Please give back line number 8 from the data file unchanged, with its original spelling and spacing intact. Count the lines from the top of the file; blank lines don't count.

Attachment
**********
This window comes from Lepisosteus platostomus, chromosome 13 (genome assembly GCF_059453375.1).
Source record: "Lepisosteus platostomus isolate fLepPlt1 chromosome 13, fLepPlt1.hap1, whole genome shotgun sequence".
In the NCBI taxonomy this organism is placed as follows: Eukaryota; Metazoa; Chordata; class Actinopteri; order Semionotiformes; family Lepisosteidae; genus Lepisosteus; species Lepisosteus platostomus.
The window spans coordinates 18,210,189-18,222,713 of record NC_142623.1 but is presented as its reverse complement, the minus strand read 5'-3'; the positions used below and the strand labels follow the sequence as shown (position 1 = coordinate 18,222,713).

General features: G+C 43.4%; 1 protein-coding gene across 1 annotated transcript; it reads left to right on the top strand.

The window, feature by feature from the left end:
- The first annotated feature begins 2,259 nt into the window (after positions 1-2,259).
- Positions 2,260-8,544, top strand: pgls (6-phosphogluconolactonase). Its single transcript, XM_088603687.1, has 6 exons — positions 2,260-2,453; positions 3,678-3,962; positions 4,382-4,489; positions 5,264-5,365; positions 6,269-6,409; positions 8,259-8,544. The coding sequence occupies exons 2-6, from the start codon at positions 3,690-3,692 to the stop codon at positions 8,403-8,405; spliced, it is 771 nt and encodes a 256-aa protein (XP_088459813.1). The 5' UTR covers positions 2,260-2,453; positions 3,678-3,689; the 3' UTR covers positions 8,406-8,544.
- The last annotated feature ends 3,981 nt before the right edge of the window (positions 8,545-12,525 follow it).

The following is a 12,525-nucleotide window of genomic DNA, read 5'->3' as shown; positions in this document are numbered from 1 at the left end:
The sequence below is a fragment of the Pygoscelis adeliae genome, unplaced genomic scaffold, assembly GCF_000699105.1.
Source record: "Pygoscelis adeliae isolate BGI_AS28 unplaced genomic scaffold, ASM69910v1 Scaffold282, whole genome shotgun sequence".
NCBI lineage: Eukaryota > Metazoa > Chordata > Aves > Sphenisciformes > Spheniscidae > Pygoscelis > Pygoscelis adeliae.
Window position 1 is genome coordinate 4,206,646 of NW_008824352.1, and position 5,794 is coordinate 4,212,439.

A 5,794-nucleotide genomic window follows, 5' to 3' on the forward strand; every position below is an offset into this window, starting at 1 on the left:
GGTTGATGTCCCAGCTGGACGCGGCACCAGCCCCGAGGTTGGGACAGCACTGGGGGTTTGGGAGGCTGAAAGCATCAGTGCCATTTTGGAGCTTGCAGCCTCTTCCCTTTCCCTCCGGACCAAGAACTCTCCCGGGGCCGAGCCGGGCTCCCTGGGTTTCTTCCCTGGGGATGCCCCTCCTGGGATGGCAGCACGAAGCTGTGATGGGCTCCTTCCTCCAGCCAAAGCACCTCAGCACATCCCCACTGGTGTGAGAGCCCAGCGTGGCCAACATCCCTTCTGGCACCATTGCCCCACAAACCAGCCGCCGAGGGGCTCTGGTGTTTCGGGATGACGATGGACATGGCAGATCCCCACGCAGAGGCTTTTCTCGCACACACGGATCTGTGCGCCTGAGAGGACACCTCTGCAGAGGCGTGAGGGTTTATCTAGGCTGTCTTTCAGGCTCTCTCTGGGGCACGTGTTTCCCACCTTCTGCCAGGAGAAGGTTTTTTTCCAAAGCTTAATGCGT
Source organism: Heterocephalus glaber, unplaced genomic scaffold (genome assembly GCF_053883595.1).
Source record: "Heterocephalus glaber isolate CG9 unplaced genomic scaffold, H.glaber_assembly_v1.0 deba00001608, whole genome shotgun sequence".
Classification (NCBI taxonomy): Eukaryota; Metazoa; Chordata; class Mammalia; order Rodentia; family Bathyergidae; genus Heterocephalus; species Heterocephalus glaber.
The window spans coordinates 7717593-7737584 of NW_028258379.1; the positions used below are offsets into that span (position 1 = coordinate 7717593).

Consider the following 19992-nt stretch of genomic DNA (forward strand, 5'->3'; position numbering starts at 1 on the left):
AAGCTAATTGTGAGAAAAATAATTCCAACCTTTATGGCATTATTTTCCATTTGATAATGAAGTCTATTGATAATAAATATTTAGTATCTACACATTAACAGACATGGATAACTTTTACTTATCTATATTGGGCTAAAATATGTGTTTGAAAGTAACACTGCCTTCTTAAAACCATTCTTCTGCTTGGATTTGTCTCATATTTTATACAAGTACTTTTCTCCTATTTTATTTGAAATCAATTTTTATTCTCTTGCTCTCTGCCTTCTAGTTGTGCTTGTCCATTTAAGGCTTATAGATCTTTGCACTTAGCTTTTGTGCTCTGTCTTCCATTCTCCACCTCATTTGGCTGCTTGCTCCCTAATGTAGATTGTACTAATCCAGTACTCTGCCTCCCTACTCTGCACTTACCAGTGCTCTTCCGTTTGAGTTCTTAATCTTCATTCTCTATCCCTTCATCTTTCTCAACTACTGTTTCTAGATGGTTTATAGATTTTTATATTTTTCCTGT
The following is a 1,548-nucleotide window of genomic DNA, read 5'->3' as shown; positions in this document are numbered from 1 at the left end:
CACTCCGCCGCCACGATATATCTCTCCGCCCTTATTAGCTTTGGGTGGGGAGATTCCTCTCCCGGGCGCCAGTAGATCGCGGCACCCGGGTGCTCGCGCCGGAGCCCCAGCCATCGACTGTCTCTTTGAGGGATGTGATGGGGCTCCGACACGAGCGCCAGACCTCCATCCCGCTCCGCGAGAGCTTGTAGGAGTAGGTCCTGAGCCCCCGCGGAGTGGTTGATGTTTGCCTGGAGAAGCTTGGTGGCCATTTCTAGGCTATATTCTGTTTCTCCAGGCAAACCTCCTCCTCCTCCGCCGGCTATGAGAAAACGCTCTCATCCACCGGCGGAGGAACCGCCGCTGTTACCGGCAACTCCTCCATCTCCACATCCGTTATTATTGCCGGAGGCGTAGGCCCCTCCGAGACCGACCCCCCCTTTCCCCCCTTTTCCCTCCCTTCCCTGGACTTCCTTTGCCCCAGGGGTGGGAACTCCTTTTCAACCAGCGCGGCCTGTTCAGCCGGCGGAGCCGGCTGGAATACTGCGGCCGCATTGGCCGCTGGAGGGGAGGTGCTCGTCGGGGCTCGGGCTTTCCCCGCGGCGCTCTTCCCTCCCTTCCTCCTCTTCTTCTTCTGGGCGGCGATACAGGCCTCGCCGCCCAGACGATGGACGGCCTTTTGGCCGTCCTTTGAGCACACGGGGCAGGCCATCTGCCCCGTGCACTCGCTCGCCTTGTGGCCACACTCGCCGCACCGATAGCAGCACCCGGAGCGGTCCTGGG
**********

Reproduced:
- Positions 2,260-8,544, top strand: pgls (6-phosphogluconolactonase). Its single transcript, XM_088603687.1, has 6 exons — positions 2,260-2,453; positions 3,678-3,962; positions 4,382-4,489; positions 5,264-5,365; positions 6,269-6,409; positions 8,259-8,544. The coding sequence occupies exons 2-6, from the start codon at positions 3,690-3,692 to the stop codon at positions 8,403-8,405; spliced, it is 771 nt and encodes a 256-aa protein (XP_088459813.1). The 5' UTR covers positions 2,260-2,453; positions 3,678-3,689; the 3' UTR covers positions 8,406-8,544.